Are you following along with the steps to make four-patch pin cushions?
Find the first few steps posted HERE and HERE.
I added embellishment two weeks ago and discussed that HERE.
This week, I'm ready to Wrap it Up!
Last week we left off with a very wimpy unstuffed pin cushion shell.
To finish it up, I'm going to rely on my batting leftovers for stuffing. For my quilts, I'm a wool batting kinda gal. That means I have a lot of wool batting leftovers - pieces that are cut away from the quilt edges, or that are too small for another project.
You can use regular fiberfil if you prefer, but I've got the batting scraps, so I just start by cutting them into narrow strips. Any length.
(Forgive my horrible looking hands. My bi-weekly indulgent manicure isn't available at the moment. And my hands are chapped from all the extra soap and water. You can relate?)
Then I stuff the strips into the pin cushion until I can't get any more in. I like a tightly-packed pin cushion!
I'm always surprised by how many strips the little pin cushion swallows!
That leaves me with a gaping mouth that needs to be sewn closed.
It's at this point, I'm pretty glad I did the extra basting stitch and pre-pressed my seam allowances.
Make a quilted knot with your dry, unpolished fingers, thread the needle like normal and wrap the thread end around the needle shaft a good three or four times. Pull to tighten the knot on the needle, and pull the needle through (toward the upper left in the picture) while pinching the knot.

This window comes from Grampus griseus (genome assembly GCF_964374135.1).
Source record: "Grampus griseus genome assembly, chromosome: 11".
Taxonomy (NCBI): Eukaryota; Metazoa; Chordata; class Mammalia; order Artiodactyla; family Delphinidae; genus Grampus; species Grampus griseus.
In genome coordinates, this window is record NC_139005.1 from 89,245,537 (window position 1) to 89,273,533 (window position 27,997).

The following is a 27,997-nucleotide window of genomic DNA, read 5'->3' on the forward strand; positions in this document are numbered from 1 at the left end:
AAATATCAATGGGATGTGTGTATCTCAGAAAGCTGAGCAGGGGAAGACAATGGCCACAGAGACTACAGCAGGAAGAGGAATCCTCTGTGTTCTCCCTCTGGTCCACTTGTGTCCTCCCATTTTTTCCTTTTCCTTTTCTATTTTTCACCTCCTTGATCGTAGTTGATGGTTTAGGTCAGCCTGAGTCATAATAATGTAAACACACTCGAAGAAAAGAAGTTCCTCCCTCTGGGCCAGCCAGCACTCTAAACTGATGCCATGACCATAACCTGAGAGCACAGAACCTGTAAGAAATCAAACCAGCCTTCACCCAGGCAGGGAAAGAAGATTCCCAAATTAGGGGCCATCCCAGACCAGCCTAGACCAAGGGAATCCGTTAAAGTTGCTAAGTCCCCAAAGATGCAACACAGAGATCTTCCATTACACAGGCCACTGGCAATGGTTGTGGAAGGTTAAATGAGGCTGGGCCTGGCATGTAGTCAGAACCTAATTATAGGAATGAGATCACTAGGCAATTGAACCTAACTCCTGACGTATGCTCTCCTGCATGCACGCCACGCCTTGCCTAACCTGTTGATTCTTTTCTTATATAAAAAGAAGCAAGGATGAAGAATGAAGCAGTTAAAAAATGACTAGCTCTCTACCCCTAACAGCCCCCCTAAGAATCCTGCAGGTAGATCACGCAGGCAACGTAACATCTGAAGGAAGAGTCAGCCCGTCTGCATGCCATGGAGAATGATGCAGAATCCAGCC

You should have a pretty sturdy knot at the very end of the thread. If you haven't done this before, you may need to practice a couple times.
Insert the needle into the seam allowance from the inside. You might have to do some needle acrobatics to get there, but then ladder stitch (sew in and out on one seam allowance, then sew in and out on the opposite seam allowance, and repeat) to close the opening.
I might sew it once, then turn the pin cushion and sew it again over the first stitches.
If you do the ladder stitches carefully, you won't see them. If you prefer to whip stitch you can do that too. If you are an English Paper Piecer these stitches are probably already familiar to you.
Once the opening is closed, I squish and knead the pin cushion until all the batting lumps are smoothed out and the stuffing is evenly distributed.
Then using perle cotton thread, two miniature buttons and a number 1 milliner needle (they are extra long and great for this part).
Knot the thread end with a quilters knot and sew a button in the middle of the top and bottom of the pin cushion. Pull firmly as you thread the needle through the button holes, passing through the pin cushion several times.
And there you have it! The top, embellished side, and the bottom plain side.
Now as for that stack of pin cushion parts I started with . . . if I finish one each week, I should be done with all of them in about 10 years!
Just kidding, more like 15.
Cheryl O'Konsky says
I finally made one and love it!! I’m going to make them for my sisters because you can’t make just one! Thanks for the great instructions.
Hope you’re having a wonderful day. Thank you for such an interesting project. Hope you have a Wonderful day – I love your birds too.
Happy Spring Easter /Passover Week.
I just finished making my first one, and it was so much easier than I thought it would be. The only part I had trouble with was sewing the buttons on to tuft it, but I think it will be easier the more I do. I can’t wait to get started on making more, but I think I will do something like you, and just work on one a week or so… too many other projects I want to work on as well, and I don’t want these to take over my sewing time. 🙂
Bravo! Yes, I agree that they can grab your attention. One color combination leads to another, then another! Well, I think we both know where that can end up! There are worse things, I suppose! For the tufting, see if you can find a size 1 milliners needle. They are extra long and pretty robust, but have a small enough eye to manage through some pretty small button holes.